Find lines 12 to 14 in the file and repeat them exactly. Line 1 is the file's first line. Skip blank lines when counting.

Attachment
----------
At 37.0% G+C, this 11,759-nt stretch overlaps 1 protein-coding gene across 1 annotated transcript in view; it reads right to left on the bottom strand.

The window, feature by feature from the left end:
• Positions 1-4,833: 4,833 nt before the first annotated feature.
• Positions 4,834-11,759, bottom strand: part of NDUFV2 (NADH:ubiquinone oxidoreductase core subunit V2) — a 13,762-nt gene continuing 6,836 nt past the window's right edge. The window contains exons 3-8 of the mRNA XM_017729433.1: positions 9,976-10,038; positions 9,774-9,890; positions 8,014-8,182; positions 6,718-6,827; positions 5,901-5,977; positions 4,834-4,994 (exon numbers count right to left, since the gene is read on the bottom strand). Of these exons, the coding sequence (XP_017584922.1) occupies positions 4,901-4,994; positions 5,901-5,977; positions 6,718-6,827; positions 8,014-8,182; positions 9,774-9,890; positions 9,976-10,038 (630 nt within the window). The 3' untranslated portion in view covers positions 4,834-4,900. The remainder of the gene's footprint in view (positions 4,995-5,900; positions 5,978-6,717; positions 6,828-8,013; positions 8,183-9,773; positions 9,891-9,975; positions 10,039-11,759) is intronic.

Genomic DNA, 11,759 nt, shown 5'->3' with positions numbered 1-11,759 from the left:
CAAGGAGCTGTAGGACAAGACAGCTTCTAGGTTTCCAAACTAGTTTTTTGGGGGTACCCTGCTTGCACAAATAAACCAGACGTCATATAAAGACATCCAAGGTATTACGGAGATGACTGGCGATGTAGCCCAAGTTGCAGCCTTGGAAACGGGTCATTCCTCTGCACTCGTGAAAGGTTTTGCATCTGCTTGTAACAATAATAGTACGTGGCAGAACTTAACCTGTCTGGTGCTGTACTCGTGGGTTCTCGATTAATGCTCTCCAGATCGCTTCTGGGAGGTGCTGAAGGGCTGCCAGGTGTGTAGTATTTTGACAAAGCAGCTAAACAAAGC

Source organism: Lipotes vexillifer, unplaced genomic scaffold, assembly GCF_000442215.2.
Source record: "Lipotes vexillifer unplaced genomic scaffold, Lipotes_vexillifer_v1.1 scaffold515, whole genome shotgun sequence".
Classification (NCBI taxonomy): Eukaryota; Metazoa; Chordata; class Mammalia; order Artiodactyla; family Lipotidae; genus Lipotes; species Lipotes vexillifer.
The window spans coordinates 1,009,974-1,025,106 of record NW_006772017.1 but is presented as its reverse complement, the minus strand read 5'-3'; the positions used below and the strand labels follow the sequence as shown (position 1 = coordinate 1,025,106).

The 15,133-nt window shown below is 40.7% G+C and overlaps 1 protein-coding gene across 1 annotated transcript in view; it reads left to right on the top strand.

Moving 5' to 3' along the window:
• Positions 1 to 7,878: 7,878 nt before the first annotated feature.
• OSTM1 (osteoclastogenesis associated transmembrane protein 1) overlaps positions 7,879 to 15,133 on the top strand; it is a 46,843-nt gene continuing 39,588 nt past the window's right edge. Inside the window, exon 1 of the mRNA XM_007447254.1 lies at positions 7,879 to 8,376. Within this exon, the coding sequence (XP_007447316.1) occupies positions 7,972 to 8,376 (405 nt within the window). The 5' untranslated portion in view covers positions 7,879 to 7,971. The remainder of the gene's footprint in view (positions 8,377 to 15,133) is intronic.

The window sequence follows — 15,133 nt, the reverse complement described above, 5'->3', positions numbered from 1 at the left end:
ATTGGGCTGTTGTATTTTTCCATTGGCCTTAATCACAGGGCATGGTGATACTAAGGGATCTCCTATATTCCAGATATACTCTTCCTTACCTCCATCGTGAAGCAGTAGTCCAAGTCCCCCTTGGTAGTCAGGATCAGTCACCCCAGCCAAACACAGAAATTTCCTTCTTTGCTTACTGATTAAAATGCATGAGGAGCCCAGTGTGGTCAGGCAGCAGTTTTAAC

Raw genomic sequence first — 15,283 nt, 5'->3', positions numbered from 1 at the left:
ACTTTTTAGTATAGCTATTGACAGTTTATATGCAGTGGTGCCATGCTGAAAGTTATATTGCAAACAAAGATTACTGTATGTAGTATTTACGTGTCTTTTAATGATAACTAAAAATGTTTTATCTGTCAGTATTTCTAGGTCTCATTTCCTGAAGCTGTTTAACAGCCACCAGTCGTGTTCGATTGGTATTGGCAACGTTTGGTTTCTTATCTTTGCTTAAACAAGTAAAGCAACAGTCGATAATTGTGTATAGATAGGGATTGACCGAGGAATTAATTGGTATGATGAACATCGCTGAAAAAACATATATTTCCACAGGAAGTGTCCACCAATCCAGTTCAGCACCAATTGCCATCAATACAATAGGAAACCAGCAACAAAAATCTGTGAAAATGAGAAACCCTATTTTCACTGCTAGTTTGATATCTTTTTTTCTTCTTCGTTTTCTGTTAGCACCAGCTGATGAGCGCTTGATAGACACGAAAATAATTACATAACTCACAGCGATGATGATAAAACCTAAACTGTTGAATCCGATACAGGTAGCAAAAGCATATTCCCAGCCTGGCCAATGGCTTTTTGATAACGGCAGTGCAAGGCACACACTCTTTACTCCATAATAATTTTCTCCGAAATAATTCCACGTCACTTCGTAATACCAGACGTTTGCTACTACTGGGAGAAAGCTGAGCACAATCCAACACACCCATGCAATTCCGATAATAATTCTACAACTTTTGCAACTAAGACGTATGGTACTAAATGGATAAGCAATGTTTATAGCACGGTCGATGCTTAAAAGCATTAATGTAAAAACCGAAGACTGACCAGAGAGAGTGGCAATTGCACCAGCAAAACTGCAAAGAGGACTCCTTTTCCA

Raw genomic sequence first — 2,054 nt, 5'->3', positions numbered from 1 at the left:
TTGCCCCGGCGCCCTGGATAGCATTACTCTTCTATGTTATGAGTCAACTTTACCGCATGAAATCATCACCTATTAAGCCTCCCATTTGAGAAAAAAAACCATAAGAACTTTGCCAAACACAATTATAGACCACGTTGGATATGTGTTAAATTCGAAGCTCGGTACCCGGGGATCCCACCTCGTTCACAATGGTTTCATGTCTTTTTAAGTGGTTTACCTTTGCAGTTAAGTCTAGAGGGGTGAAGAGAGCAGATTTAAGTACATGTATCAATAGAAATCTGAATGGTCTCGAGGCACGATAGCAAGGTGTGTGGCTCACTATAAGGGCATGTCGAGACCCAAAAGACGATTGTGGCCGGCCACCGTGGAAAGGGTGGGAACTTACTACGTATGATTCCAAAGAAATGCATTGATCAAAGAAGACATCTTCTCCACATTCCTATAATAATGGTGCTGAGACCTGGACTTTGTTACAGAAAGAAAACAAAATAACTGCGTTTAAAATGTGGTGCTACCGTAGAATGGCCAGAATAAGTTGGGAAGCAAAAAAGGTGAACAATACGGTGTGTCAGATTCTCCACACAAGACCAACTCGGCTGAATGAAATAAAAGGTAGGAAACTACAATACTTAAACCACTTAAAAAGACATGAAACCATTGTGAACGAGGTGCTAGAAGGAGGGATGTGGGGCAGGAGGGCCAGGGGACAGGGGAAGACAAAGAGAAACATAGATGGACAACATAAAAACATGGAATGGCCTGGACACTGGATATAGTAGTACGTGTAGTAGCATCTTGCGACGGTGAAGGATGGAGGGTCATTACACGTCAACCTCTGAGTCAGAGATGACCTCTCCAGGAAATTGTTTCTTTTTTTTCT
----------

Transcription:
Moving 5' to 3' along the window:
• Positions 1 to 7,878: 7,878 nt before the first annotated feature.
• OSTM1 (osteoclastogenesis associated transmembrane protein 1) overlaps positions 7,879 to 15,133 on the top strand; it is a 46,843-nt gene continuing 39,588 nt past the window's right edge. Inside the window, exon 1 of the mRNA XM_007447254.1 lies at positions 7,879 to 8,376. Within this exon, the coding sequence (XP_007447316.1) occupies positions 7,972 to 8,376 (405 nt within the window). The 5' untranslated portion in view covers positions 7,879 to 7,971. The remainder of the gene's footprint in view (positions 8,377 to 15,133) is intronic.